For years, this northernmost island of Cebu is a haven for scuba divers aiming to have an encounter with the Thresher Sharks – the Malapascua Island. The island has been synonymous to the Threshers since it is the only known place in the world that guarantees daily sightings for sharks of this kind.
A barangay of the town of Daanbantayan, Malapascua is five hours away from the city capital. The island boasts of world class diving spots and white sand beaches, making it a popular travel destination for both local and foreign tourists, divers and non divers alike.
The town’s name is derived from two Spanish words “mal” and “pascua“, translated in English as “bad” and “Easter” or Bad Christmas. According to locals, Spaniards named the island that way when they arrived there on a stormy Christmas.
Malapascua Island is a promise of a great dive and beach experience. It is worth the quite strenuous trip. So next time you visit Cebu, head north and experience the sea, sand and sun of Malapascua.
Cebu City is where tourists usually touch down before going to Malapascua. From Cebu City, catch a bus in Cebu North Terminal going to Maya for a four hours ride. Mostly non-air-conditioned, they leave the terminal almost every hour, charging P90.00 for the trip.
In Maya port, ride a public boat to Malapascua. The boat ride is approximately 30 minutes for P50.00, be sure to reach Maya port before 3PM because the last public boat departs to Malapascua at 3PM. In Malapascua, you need to transfer to a small paddle boat called tunda to reach the shore, the boat cannot dock to the shore specially during low tide.
If you are coming from Leyte, there are buses to and from Bogo City, Cebu. These buses cross Camotes Sea via Ro-Ro barges in Palompon, Leyte and Bogo City. From Bogo City, Maya is about an hour ride.
Going to Cebu City from any point the country is easy. Being a prime Visayan city, it serves as a hub of most airlines and shipping companies. There are direct flights to Cebu from Manila, Davao, Cagayan de Oro, Zamboanga, Puerto Princesa, Legaspi, General Santos, Surigao, Siargao, Clark, Dipolog, Ozamis, Butuan, Dipolog, Roxas, Caticlan, Dumaguete, Bacolod and Iloilo via Philippine Airlines, AirphilExpress, Cebu Pacific Air and Zest Air.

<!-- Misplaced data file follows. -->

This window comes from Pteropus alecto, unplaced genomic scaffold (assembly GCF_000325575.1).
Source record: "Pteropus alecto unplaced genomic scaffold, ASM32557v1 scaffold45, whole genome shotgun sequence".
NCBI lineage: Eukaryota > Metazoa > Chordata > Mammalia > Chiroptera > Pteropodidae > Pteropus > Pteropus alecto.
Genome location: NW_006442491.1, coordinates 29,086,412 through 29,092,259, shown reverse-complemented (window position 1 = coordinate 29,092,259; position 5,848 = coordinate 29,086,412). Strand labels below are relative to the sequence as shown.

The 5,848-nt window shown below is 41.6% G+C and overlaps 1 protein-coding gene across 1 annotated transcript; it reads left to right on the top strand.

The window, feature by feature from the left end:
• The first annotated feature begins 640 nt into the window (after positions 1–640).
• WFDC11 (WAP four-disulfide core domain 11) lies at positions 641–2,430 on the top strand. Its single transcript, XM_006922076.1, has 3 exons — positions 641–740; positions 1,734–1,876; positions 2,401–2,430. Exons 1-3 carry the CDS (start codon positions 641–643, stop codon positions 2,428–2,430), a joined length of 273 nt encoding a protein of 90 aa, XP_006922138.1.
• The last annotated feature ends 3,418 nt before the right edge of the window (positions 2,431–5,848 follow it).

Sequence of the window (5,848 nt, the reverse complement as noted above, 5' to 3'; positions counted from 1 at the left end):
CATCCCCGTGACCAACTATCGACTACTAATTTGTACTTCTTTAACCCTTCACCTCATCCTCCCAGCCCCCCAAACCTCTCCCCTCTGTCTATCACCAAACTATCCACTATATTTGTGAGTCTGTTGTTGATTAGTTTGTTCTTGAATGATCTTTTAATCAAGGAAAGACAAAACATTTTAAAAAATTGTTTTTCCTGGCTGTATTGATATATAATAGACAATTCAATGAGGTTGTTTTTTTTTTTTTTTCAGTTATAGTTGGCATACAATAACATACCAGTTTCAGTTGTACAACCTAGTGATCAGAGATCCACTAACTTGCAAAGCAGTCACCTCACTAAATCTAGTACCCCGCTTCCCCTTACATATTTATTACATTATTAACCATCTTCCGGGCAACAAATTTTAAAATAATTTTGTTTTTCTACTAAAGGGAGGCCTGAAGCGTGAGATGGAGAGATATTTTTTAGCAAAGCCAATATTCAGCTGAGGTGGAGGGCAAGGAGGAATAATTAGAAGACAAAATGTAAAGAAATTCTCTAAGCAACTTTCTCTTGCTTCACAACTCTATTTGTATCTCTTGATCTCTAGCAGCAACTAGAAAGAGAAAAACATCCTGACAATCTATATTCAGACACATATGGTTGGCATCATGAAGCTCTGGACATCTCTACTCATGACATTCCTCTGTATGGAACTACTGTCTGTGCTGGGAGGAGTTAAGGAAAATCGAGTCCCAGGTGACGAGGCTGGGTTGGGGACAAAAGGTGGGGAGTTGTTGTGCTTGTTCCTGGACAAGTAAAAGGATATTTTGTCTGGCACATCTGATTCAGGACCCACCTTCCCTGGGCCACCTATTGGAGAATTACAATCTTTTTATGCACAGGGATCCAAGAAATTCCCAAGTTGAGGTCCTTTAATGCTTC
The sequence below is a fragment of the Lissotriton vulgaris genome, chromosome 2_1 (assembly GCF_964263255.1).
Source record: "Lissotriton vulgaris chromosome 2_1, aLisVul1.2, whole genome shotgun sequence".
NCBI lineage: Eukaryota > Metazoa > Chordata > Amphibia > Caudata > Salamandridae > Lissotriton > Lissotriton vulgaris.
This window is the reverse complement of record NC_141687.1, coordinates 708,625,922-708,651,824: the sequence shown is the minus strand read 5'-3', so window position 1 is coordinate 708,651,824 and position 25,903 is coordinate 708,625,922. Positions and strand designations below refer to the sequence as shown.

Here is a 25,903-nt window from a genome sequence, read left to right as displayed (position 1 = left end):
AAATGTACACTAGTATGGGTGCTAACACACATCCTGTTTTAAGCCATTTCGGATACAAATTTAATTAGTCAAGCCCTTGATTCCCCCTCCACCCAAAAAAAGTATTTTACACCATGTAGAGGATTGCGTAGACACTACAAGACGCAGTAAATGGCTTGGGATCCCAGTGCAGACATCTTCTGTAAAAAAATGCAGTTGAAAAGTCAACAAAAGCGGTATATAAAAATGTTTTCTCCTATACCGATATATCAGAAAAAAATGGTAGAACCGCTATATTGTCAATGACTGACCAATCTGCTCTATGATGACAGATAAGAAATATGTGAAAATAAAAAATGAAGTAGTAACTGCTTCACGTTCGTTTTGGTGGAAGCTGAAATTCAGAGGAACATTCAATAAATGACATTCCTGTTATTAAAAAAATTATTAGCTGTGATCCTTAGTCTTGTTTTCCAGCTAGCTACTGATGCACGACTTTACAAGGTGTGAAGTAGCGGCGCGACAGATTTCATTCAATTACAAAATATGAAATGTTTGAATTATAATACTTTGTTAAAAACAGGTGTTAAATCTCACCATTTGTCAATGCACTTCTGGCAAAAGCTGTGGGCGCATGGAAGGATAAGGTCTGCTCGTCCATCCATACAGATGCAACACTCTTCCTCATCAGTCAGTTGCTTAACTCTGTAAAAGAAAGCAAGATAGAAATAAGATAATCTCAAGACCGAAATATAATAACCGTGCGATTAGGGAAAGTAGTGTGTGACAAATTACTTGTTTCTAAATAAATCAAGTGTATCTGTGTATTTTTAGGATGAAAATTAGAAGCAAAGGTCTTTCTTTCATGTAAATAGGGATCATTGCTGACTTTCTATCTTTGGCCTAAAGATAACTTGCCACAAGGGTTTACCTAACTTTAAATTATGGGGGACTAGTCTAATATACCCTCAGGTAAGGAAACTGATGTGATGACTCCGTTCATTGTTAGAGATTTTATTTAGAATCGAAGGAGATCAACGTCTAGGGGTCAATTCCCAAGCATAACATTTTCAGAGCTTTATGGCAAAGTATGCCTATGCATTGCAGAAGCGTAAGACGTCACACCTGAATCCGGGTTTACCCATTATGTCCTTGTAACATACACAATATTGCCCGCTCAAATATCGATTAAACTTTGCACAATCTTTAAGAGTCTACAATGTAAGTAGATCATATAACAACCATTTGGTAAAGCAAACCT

Cebu City is also accessible from major Asian cities with direct flights from Tokyo, Hong Kong, Singapore, Incheon, Kota Kinabalu, Kuala Lumpur, Shanghai, Taipei and Qatar.
Cebu is accessible via ferry ride from different ports of call in the country. Numerous shipping lines link the two cities to the others, these include SuperFerry, Negros Navigation, Cokaliong Shipping, Montenegro, SuperCat and OceanJet, among others.
By land from Mainland Luzon, Cebu can be reached by bus from Manila through Batangas via RORO passing Masbate or by traversing the Eastern Philippine Highway passing to Bicol, RORO to Samar and Leyte before crossing via RORO again to Cebu City.
Where to Stay
Accommodations in Malapascua ranges from as low as P300.00 for single fan room during lean season to a fancy air-conditioned room that goes by the thousands.
But on my visit to Malapascua, I stayed at Mike and Diose’s Beach Cottages. They have P400.00 per night beachfront fan room (shared bathroom) with free breakfast. They also have bigger air-conditioned rooms. The place has a great beachfront, a fantastic view of sunrise and very friendly staff. Contact No: Phone: +63-32-254 2510 (Cebuano) or +63905-263 2914 (c/o Mike: English and German) and 63926-8473640 (c/o Charito: Cebuano/Filipino).
Another great choice is Blue Coral Beach Resort. For as low as P1500, a big fan room with two double bed can be yours. It is on the other end of the beach from Mike and Diose’s / Aabana. One good thing about this hotel is that they have a fantastic view of sunrise and sunset. At night, try bumming around in their open air bar :)Contact details: Sonia de Dios (Philippines) Mobile: +639263050827/+639155086134/+639205506208; Telephone/Fax: +63(32)4371021
For a complete and updated list of accommodations in the island, please visit this site.
- Diving/snorkeling: The dive sites of Malapascua and surrounding waters include North Point, Monad Shoal, Gato Island, Lighthouse, Lapus Lapus, Chocolate Island, North Wall, Ka Osting, Sunken Island, Nunez Shoal, Kalanggaman Island, The East Side, The Sand Patch, Twins, House Reef, Maria’s Point, Buhoc Point, Maripipi, Chicken Curry Island, Shore Diving, Doña Marilyn Wreck, Don Macario Wreck, Tapilo Japanese Wreck and Pioneer Japanese Wreck.
- Beach bumming
- Climb the Malapascua Lighthouse and have a 360-degree view of the island
- Beach sports: volleyball, frisbee
- Arrange a trip to Kalanggaman Island, the organizers usually packaged it with a lunch
- Visit Bantayan Island
There are numerous dive shops in the area, but we chose Divelink Cebu (Contact No: 63-32-4370044/+639272470723/+639262586833), a dive shop owned by a Filipino. They charged us a reasonable P1000 per dive, exclusive of gears and equipment rentals. I was satisfied with their worth recommending service, and I would definitely dive with them again. For a complete list of dive shops in the area, visit this site.
Although they say that Monad Shoal guarantees daily sighting of Thresher Sharks, there would be times that they don’t show up specially when they are disturbed by large contingents of divers.
Food in the island is not a problem. There are lots of restaurants in the area offering various specialties – American, Italian, Filipino, etc. One of the favorites is the Ging-ging’s Flower Garden, the food is good (if they can only get rid of the flies.)
- Snorkeling in Malapascua
- Malapascua Dive: Close Encounter with Thresher Shark (Almost)
- More of Malapascua: A Walk, a Beach and a Lighthouse